Lazerow Lectures Presents Noted Attorney Fred von Lohmann on
Copyrights and Digital Innovation April 4 at C.W. Post
February 23, 2006 – Brookville, N.Y. – Back in 1906, John Phillip Sousa was so worried that player pianos would cheat composers that he demanded copyright holders be granted a monopoly on devices that reproduce music.
A century later, copyright holders are again trying to control the production of technology – and this time it’s working, according to California attorney Fred Von Lohmann, who has defended file-sharers and programmers in court against entertainment companies.
“Developments in copyright law over the past 10 years have given copyright owners unprecedented power over the development of new digital technologies,” von Lohmann said. “As a result, copyright law now has become an important part of our national technology and innovation policy.”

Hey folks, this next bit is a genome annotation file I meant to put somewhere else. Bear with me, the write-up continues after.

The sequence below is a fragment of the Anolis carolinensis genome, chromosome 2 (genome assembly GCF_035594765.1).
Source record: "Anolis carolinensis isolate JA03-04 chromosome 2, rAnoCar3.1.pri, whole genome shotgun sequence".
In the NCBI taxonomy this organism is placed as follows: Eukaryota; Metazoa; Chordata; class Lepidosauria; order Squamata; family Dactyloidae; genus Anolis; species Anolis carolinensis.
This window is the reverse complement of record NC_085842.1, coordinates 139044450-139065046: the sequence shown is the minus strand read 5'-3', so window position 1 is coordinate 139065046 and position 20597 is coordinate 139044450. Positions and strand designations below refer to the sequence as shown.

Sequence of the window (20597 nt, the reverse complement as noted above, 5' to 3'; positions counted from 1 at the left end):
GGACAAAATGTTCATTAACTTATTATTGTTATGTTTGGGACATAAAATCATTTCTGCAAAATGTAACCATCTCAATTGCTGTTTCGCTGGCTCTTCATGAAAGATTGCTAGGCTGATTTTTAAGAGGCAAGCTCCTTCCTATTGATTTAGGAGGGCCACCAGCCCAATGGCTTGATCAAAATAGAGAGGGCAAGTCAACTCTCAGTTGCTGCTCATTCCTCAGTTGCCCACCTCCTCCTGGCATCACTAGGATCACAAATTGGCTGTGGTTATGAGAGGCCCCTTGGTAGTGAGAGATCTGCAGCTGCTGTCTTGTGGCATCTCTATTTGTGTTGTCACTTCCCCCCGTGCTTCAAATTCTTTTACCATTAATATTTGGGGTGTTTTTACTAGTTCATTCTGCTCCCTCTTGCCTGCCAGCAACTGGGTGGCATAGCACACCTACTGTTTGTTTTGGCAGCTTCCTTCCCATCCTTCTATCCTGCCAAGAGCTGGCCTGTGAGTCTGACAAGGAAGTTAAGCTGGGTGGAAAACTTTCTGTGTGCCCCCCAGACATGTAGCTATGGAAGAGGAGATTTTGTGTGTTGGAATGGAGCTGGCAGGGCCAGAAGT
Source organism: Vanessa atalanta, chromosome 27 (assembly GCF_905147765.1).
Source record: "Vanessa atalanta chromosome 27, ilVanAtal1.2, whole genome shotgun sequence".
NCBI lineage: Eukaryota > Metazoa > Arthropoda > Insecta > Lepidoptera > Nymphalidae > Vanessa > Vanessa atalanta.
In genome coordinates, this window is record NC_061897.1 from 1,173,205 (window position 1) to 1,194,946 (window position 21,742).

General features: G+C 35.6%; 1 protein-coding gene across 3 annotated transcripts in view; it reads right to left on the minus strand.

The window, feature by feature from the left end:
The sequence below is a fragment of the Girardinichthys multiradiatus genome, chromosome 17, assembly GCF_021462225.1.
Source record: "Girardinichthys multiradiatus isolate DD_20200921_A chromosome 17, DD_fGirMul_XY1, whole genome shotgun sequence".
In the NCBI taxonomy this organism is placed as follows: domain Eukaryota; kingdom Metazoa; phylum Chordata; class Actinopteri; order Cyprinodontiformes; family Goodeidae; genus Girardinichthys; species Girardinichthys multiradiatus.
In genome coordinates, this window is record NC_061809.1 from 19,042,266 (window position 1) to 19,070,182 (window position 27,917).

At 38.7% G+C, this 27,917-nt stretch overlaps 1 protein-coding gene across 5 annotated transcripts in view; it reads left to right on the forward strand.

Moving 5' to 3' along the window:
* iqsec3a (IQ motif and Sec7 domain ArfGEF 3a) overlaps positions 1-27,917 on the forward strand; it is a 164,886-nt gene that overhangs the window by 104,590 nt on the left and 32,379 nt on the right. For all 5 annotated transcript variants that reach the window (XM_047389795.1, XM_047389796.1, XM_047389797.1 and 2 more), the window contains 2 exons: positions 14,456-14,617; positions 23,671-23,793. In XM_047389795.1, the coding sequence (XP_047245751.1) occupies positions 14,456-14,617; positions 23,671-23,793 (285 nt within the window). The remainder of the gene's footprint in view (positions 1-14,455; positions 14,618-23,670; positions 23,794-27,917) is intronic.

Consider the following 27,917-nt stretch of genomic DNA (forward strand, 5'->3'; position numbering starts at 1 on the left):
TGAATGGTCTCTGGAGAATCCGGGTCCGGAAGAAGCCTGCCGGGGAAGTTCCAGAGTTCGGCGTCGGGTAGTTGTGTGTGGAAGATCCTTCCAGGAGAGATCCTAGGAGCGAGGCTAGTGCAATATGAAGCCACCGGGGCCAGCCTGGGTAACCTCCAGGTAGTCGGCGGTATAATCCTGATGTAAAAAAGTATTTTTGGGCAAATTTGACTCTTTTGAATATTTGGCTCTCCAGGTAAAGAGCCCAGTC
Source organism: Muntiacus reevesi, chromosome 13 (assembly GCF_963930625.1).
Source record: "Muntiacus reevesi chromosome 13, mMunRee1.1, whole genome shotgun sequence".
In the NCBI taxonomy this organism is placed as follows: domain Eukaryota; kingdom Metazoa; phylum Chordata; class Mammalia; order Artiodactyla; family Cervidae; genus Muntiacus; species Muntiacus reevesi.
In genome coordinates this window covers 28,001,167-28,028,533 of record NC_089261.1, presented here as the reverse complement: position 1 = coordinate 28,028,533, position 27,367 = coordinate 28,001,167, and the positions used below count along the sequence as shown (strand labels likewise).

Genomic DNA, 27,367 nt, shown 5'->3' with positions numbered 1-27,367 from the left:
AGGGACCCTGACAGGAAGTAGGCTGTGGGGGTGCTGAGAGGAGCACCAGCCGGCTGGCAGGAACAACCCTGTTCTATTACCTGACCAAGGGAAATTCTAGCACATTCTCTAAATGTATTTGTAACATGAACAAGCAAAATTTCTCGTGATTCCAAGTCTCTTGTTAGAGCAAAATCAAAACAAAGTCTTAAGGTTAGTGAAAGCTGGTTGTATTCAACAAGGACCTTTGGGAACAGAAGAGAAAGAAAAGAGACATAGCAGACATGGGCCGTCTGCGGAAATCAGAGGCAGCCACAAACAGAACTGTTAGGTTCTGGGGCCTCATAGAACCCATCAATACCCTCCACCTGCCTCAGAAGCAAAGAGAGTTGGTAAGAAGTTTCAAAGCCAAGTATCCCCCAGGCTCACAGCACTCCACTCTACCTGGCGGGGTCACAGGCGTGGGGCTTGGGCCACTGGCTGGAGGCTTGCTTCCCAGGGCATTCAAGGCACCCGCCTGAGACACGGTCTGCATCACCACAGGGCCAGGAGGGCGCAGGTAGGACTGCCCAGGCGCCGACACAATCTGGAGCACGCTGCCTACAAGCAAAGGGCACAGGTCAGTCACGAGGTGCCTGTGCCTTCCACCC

Von Lohmann, the senior intellectual property attorney with the Electronic Frontier Foundation in San Francisco, will lecture on “Sousa Reborn: How Copyright Has Become Innovation Policy” in the Hutchins Gallery, B. Davis Schwartz Memorial Library at the C.W. Post Campus of Long Island University on Tuesday, April 4 at 7 p.m. The lecture is free and open to the public.
He will discuss “the largely overlooked policy implications for technology and innovation when copyright law expands from policing ‘pirates’ to policing those who build the digital tools on which we all rely.”
Von Lohmann has appeared on The News Hour with Jim Lehrer, CNN, CNBC, ABC's Good Morning America and The O'Reilly Factor and has been widely been quoted in the nation’s top newspapers and magazines.
This presentation is part of the Lazerow Lectures -- a series of annual discussions honoring the memory of Samuel Lazerow, a pioneer in the use of computers in libraries and information services. The general theme of the lecture series centers on issues of information services, access and policy.
For more information, contact the Palmer School of Library and Information Science at 516-299-2866.